If you have a particular knack for drawing pretty pictures, you might become a manga creator. If, on the other hand, you have a particular knack for writing coherent sentences, you might become an editor. Or you might become someone like me, a freelancer grinding along on the periphery of the manga industry. All three of these streams should by this point be well known, and I have noted of late the emergence of people with whom I have much in common in them.
However, there is a fourth career "stream," and it is one that I have not yet seen anyone my age attempt to tap: that of the literary agent.
(Dear Editor Friends, please do not kill me.)
In book publishing, the push-pull between editors and agents is legendary, and nowadays it's safe to say that it's the agents who ultimately have the most control over what gets published and why, not the publishing companies. Once upon a time, the relationship between author and editor was an intimate one of support and mentorship, and publishers provided authors with contracts that authors signed more or less without question. Agents, when they were utilized at all back then, worked more like author's assistants, keeping track of all those little book-keeping details that busy artists can't be bothered with. But then one day one ambitious agent who has since become legendary in the field had an idea: He--and not the publisher--would be the one to draw up the contract. And ever since, agents have become the proverbial gatekeepers of talent, and publishers have become profoundly dependent upon their expertise. (Many will not even consider unagented submissions.) Not to mention each others' rivals. Agents routinely pit publishers against one another in order to secure the best deals for their author clients.
Comics publishing a la Marvel and DC does not work like book publishing. This is not my area of expertise, and I'm sure there are people who can explain the system in more detail. But suffice it to say that, as a creator for Marvel, you are doing work for hire, and you do not, as say Stephen King does, hold the copyright to your work.
Where, then, "manga"? It's widely accepted, especially among comics people, that the advent of manga has moved comics publishing closer to book publishing and that all of the issues that affect and afflict book publishing are becoming issues for comics publishing as well. This, to my mind, will include the power of the literary agent in the field. Note the future tense. I say "will" because it hasn't happened yet. Yes, there are a handful of select agents working in the graphic novel field, and some have already begun pitting US manga publishers against each other. But there are entire subgenres of manga--BL is the most notable example--that are still emerging categories with a large potential market, and for which there are no agents whatsoever (at least as far as I can tell) with sufficient expertise. If you're an aspiring BL artist here in the States, you're going to have lots of trouble getting published under terms favorable to you--and if you're picky, you won't be published at all.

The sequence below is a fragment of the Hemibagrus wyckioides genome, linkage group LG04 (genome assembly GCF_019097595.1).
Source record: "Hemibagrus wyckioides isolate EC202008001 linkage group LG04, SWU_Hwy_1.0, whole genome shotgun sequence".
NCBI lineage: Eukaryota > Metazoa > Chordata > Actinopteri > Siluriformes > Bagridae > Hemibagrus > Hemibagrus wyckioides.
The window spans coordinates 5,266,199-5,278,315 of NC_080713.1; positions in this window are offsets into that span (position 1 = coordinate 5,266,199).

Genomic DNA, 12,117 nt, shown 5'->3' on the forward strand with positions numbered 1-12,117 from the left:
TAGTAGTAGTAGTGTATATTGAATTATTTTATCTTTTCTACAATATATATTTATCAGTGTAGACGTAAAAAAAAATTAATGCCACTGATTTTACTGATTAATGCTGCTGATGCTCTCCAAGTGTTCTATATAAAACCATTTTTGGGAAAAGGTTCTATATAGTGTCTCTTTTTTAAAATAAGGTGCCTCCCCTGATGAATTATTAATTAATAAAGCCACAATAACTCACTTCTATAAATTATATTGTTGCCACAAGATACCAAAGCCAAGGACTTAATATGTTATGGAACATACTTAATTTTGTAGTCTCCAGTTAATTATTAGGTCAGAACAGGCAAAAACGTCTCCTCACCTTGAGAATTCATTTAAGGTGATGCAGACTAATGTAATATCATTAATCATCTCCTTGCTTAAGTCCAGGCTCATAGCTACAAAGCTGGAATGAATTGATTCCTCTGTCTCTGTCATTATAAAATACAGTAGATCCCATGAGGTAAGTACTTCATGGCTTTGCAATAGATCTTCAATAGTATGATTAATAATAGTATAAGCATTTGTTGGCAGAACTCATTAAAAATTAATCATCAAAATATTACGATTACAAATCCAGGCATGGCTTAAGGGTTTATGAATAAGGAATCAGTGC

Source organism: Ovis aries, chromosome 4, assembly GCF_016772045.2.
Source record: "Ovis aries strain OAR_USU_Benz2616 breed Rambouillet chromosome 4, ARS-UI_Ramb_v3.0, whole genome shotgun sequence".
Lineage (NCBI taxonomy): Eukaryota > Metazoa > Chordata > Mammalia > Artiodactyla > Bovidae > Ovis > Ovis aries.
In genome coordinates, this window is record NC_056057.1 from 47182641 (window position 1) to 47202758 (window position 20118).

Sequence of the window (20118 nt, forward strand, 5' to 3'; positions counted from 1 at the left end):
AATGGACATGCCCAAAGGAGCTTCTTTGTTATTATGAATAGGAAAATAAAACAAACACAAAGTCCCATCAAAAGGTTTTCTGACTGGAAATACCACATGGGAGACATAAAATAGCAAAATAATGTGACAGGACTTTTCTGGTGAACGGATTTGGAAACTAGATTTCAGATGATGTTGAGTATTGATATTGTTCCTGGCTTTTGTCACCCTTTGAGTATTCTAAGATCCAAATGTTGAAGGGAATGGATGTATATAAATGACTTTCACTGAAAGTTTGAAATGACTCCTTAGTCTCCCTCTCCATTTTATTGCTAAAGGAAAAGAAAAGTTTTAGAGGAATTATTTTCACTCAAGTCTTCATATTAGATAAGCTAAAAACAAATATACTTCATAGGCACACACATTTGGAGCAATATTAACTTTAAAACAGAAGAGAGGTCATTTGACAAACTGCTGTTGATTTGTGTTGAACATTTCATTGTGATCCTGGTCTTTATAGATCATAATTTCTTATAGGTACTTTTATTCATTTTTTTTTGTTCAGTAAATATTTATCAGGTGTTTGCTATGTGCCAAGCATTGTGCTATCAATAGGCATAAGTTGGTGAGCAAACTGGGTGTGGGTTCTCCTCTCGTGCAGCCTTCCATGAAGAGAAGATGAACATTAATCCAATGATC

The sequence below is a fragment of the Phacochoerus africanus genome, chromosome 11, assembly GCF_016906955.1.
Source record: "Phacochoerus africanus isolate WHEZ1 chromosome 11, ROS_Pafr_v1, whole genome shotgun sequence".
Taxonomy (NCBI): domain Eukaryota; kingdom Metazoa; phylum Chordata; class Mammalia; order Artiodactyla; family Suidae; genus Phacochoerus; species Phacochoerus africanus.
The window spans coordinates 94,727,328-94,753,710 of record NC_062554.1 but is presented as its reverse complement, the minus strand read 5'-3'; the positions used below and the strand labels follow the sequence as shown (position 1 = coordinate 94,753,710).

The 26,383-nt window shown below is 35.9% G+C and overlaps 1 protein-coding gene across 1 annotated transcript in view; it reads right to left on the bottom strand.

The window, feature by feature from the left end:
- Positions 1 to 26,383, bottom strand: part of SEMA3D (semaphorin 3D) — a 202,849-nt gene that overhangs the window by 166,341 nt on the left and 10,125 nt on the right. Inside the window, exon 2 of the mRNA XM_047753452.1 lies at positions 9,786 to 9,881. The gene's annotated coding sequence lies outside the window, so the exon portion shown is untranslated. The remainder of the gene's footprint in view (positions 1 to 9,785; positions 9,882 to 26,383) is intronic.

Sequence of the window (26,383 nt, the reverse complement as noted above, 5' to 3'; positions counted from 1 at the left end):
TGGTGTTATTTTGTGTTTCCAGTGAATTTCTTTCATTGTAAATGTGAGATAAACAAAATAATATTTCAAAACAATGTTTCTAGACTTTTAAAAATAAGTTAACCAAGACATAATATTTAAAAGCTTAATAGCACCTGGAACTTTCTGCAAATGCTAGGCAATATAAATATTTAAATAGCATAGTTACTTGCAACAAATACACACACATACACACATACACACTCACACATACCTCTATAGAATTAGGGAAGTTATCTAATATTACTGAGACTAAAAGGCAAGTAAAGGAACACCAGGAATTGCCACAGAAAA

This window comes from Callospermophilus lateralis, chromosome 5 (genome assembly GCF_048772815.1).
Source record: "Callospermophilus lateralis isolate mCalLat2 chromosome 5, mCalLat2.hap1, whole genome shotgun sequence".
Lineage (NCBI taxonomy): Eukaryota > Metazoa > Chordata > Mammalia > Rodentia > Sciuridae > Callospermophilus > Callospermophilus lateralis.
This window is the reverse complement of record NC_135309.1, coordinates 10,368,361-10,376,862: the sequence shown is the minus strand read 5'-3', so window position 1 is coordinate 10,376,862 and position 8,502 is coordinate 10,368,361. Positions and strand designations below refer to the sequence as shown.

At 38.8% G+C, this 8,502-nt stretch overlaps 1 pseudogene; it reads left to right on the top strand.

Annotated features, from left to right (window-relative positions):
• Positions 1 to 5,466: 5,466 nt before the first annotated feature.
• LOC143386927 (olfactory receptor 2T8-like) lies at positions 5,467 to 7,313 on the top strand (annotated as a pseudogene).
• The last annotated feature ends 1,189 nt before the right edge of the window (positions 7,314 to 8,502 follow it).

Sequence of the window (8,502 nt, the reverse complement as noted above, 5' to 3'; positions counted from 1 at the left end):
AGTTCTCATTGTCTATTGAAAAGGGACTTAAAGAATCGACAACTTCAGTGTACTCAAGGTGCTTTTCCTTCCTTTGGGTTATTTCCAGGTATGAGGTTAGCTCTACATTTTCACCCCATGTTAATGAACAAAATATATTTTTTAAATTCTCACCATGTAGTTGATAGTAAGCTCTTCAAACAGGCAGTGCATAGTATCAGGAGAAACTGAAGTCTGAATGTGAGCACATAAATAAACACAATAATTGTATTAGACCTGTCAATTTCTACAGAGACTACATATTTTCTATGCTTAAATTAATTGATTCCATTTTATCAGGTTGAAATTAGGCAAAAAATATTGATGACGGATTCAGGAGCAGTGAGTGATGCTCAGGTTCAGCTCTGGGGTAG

Naturally, manga publishers do not want to go the way of book publishers in respect to this dependence upon literary agents and its accompanying loss of revenue, and most of the them (most famously TOKYOPOP) have not yet. After all, there is serious money to be had in franchising. Batman floppies in the comic book stores don't make DC money; it's the feature films, the action figures, the mountains of branded merchandise that keeps them in business. But thanks to the agent, book publishers do not have this profit engine. Don't for a moment think that, just because Random House published, say, Ian McEwan's Atonement, that they're the ones who made the most money off of the critically acclaimed film adaptation Atonement (movie tie-in editions aside).
But I'm not convinced that manga publishers are going to be able to hold the line indefinitely. We already have two of the biggest US book publishing conglomerates Random House and Hachette USA competing in the manga field, and important book publishers from Penguin to Scholastic, desperate for profits and new markets wherever they are to be found, want to get into graphic novels and "manga" too...and you can bet that they won't be doing it by licensing titles from Japan. In fact, they're probably going to go about publishing manga like they publish prose...or as close to it as they possibly can. And this is liable to mean an institutionalized reliance upon agents. Nobody likes to change, and these powerful companies are not going to learn new ways if they don't have to. If they decide to set the rules, chances are even mighty VIZ Media, ever the conservative company, is going to play by them.
So, as the so-called battle for talent ratchets up with more competitors entering the field looking to publish every conceivable sort of comics content, I think you will start seeing more literary agents who specialize in manga--and ones who are interested in shopping not just safe comics for kids, but stuff like BL and josei as well. So if you're a young man or woman (especially woman) who wants to break into the manga biz, look seriously at a career as an agent! The field is wide open! Granted, it's a high-pressure job for "people people" with broad competitive streaks, but the hours are flexible, and it can be quite lucrative. More so than being an editor, which is why editors often reinvent themselves as agents.
And, yes, in case you were wondering...I'm being selfish here: I want to see more agents in the manga field, not because I want to see my editor friends annoyed (an unfortunate outcome) or because I want to see my creator friends making tons of money (a fortunate one), but first and foremost because I'm a reader who loves manga. And I know that a functional manga industry, not a dysfunctional one, is more likely to give me the best of what I love.